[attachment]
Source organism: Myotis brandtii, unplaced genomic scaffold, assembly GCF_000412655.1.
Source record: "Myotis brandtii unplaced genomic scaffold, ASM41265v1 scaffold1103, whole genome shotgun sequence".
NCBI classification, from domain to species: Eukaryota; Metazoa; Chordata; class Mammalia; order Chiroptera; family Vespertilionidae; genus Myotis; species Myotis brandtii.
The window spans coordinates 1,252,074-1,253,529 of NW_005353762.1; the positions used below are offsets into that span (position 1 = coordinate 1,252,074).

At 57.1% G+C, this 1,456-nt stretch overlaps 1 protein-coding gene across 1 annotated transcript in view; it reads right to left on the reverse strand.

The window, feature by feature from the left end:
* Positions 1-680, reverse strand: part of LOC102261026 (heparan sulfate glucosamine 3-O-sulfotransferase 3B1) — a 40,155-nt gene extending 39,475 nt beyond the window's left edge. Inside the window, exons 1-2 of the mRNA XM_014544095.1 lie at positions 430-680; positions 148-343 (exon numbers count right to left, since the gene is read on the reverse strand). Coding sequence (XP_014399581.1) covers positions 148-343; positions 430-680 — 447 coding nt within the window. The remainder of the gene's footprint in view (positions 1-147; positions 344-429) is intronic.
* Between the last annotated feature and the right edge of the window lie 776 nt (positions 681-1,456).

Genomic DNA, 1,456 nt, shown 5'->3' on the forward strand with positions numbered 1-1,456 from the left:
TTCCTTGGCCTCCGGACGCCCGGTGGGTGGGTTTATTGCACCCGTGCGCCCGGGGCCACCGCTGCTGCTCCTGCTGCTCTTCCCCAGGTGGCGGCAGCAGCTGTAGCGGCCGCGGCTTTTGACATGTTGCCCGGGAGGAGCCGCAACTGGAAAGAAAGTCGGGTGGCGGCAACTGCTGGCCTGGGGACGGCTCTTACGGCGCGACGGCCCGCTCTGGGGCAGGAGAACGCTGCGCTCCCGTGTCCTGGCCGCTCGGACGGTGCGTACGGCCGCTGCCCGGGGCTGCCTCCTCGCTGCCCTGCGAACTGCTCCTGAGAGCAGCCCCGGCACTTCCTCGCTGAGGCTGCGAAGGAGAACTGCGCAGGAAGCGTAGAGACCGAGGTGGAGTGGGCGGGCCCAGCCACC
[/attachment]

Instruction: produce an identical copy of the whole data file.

Source organism: Myotis brandtii, unplaced genomic scaffold, assembly GCF_000412655.1.
Source record: "Myotis brandtii unplaced genomic scaffold, ASM41265v1 scaffold1103, whole genome shotgun sequence".
NCBI classification, from domain to species: Eukaryota; Metazoa; Chordata; class Mammalia; order Chiroptera; family Vespertilionidae; genus Myotis; species Myotis brandtii.
The window spans coordinates 1,252,074-1,253,529 of NW_005353762.1; the positions used below are offsets into that span (position 1 = coordinate 1,252,074).

At 57.1% G+C, this 1,456-nt stretch overlaps 1 protein-coding gene across 1 annotated transcript in view; it reads right to left on the reverse strand.

The window, feature by feature from the left end:
* Positions 1-680, reverse strand: part of LOC102261026 (heparan sulfate glucosamine 3-O-sulfotransferase 3B1) — a 40,155-nt gene extending 39,475 nt beyond the window's left edge. Inside the window, exons 1-2 of the mRNA XM_014544095.1 lie at positions 430-680; positions 148-343 (exon numbers count right to left, since the gene is read on the reverse strand). Coding sequence (XP_014399581.1) covers positions 148-343; positions 430-680 — 447 coding nt within the window. The remainder of the gene's footprint in view (positions 1-147; positions 344-429) is intronic.
* Between the last annotated feature and the right edge of the window lie 776 nt (positions 681-1,456).

Genomic DNA, 1,456 nt, shown 5'->3' on the forward strand with positions numbered 1-1,456 from the left:
TTCCTTGGCCTCCGGACGCCCGGTGGGTGGGTTTATTGCACCCGTGCGCCCGGGGCCACCGCTGCTGCTCCTGCTGCTCTTCCCCAGGTGGCGGCAGCAGCTGTAGCGGCCGCGGCTTTTGACATGTTGCCCGGGAGGAGCCGCAACTGGAAAGAAAGTCGGGTGGCGGCAACTGCTGGCCTGGGGACGGCTCTTACGGCGCGACGGCCCGCTCTGGGGCAGGAGAACGCTGCGCTCCCGTGTCCTGGCCGCTCGGACGGTGCGTACGGCCGCTGCCCGGGGCTGCCTCCTCGCTGCCCTGCGAACTGCTCCTGAGAGCAGCCCCGGCACTTCCTCGCTGAGGCTGCGAAGGAGAACTGCGCAGGAAGCGTAGAGACCGAGGTGGAGTGGGCGGGCCCAGCCACC